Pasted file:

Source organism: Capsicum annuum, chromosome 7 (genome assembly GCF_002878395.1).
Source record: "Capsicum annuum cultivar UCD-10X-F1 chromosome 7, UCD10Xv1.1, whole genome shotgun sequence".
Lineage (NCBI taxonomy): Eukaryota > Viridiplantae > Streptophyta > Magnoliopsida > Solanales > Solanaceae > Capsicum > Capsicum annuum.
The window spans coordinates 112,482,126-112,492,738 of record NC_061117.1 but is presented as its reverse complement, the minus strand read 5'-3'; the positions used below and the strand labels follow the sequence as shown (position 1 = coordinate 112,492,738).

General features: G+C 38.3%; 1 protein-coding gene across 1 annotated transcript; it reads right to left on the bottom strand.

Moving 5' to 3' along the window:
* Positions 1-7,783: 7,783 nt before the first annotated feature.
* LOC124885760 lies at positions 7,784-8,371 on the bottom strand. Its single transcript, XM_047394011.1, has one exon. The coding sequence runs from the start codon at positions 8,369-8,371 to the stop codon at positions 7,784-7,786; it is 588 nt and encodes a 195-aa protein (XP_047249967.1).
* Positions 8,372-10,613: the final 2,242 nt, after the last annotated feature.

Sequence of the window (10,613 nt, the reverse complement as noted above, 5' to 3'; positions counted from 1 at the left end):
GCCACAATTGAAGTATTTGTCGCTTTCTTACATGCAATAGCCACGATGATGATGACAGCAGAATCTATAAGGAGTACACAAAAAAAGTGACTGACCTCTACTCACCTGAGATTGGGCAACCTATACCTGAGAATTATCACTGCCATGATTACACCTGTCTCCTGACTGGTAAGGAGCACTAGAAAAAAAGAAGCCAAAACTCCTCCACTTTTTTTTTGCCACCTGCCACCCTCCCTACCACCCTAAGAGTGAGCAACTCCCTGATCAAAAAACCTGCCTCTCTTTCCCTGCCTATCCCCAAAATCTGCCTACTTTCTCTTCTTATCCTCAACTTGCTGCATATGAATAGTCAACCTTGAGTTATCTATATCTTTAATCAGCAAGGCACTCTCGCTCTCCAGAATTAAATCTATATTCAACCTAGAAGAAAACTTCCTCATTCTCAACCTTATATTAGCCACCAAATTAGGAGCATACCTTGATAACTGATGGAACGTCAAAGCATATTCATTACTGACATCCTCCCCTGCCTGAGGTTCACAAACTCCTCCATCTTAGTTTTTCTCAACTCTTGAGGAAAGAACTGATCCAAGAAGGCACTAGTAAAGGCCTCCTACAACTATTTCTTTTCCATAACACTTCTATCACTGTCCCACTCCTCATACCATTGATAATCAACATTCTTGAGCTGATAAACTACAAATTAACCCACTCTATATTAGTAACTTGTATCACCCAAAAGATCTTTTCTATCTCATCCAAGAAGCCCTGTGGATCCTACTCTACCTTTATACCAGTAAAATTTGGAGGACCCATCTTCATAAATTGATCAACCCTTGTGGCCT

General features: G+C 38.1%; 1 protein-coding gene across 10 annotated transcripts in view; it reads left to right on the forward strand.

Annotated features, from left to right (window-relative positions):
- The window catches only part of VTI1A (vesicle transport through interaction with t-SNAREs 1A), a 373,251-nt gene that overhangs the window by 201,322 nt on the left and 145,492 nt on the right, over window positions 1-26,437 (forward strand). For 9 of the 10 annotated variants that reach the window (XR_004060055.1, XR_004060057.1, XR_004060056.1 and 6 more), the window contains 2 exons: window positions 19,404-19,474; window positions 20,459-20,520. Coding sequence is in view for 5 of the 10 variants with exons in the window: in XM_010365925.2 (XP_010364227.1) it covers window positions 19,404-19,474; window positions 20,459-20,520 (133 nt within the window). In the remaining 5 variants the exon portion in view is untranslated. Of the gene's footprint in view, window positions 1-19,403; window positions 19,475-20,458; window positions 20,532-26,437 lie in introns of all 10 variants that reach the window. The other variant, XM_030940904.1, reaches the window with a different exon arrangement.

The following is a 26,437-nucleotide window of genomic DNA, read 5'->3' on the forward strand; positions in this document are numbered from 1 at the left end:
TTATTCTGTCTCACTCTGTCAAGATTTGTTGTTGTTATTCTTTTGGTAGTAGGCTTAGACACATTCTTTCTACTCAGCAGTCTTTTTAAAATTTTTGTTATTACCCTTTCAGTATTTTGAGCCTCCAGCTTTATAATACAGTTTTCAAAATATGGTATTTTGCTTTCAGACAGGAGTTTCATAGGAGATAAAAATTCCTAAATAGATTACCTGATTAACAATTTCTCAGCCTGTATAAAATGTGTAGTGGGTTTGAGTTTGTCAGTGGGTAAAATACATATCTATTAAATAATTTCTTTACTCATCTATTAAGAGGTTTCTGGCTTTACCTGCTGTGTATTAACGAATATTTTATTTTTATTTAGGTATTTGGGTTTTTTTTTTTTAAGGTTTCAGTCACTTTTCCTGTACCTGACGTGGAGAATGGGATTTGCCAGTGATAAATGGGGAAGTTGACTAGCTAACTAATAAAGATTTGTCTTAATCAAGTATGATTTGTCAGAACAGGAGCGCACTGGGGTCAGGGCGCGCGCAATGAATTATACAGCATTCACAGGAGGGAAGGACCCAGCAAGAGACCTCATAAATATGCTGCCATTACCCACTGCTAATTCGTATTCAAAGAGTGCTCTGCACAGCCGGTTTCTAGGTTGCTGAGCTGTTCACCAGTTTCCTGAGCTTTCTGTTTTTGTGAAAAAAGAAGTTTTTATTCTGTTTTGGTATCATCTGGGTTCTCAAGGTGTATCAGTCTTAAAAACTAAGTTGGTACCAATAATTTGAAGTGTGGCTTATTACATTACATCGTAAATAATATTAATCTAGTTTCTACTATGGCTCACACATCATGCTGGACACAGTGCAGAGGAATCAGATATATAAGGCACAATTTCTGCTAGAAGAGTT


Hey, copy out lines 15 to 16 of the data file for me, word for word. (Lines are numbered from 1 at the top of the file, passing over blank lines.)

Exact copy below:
The following is a 26,437-nucleotide window of genomic DNA, read 5'->3' on the forward strand; positions in this document are numbered from 1 at the left end:
TTATTCTGTCTCACTCTGTCAAGATTTGTTGTTGTTATTCTTTTGGTAGTAGGCTTAGACACATTCTTTCTACTCAGCAGTCTTTTTAAAATTTTTGTTATTACCCTTTCAGTATTTTGAGCCTCCAGCTTTATAATACAGTTTTCAAAATATGGTATTTTGCTTTCAGACAGGAGTTTCATAGGAGATAAAAATTCCTAAATAGATTACCTGATTAACAATTTCTCAGCCTGTATAAAATGTGTAGTGGGTTTGAGTTTGTCAGTGGGTAAAATACATATCTATTAAATAATTTCTTTACTCATCTATTAAGAGGTTTCTGGCTTTACCTGCTGTGTATTAACGAATATTTTATTTTTATTTAGGTATTTGGGTTTTTTTTTTTTAAGGTTTCAGTCACTTTTCCTGTACCTGACGTGGAGAATGGGATTTGCCAGTGATAAATGGGGAAGTTGACTAGCTAACTAATAAAGATTTGTCTTAATCAAGTATGATTTGTCAGAACAGGAGCGCACTGGGGTCAGGGCGCGCGCAATGAATTATACAGCATTCACAGGAGGGAAGGACCCAGCAAGAGACCTCATAAATATGCTGCCATTACCCACTGCTAATTCGTATTCAAAGAGTGCTCTGCACAGCCGGTTTCTAGGTTGCTGAGCTGTTCACCAGTTTCCTGAGCTTTCTGTTTTTGTGAAAAAAGAAGTTTTTATTCTGTTTTGGTATCATCTGGGTTCTCAAGGTGTATCAGTCTTAAAAACTAAGTTGGTACCAATAATTTGAAGTGTGGCTTATTACATTACATCGTAAATAATATTAATCTAGTTTCTACTATGGCTCACACATCATGCTGGACACAGTGCAGAGGAATCAGATATATAAGGCACAATTTCTGCTAGAAGAGTT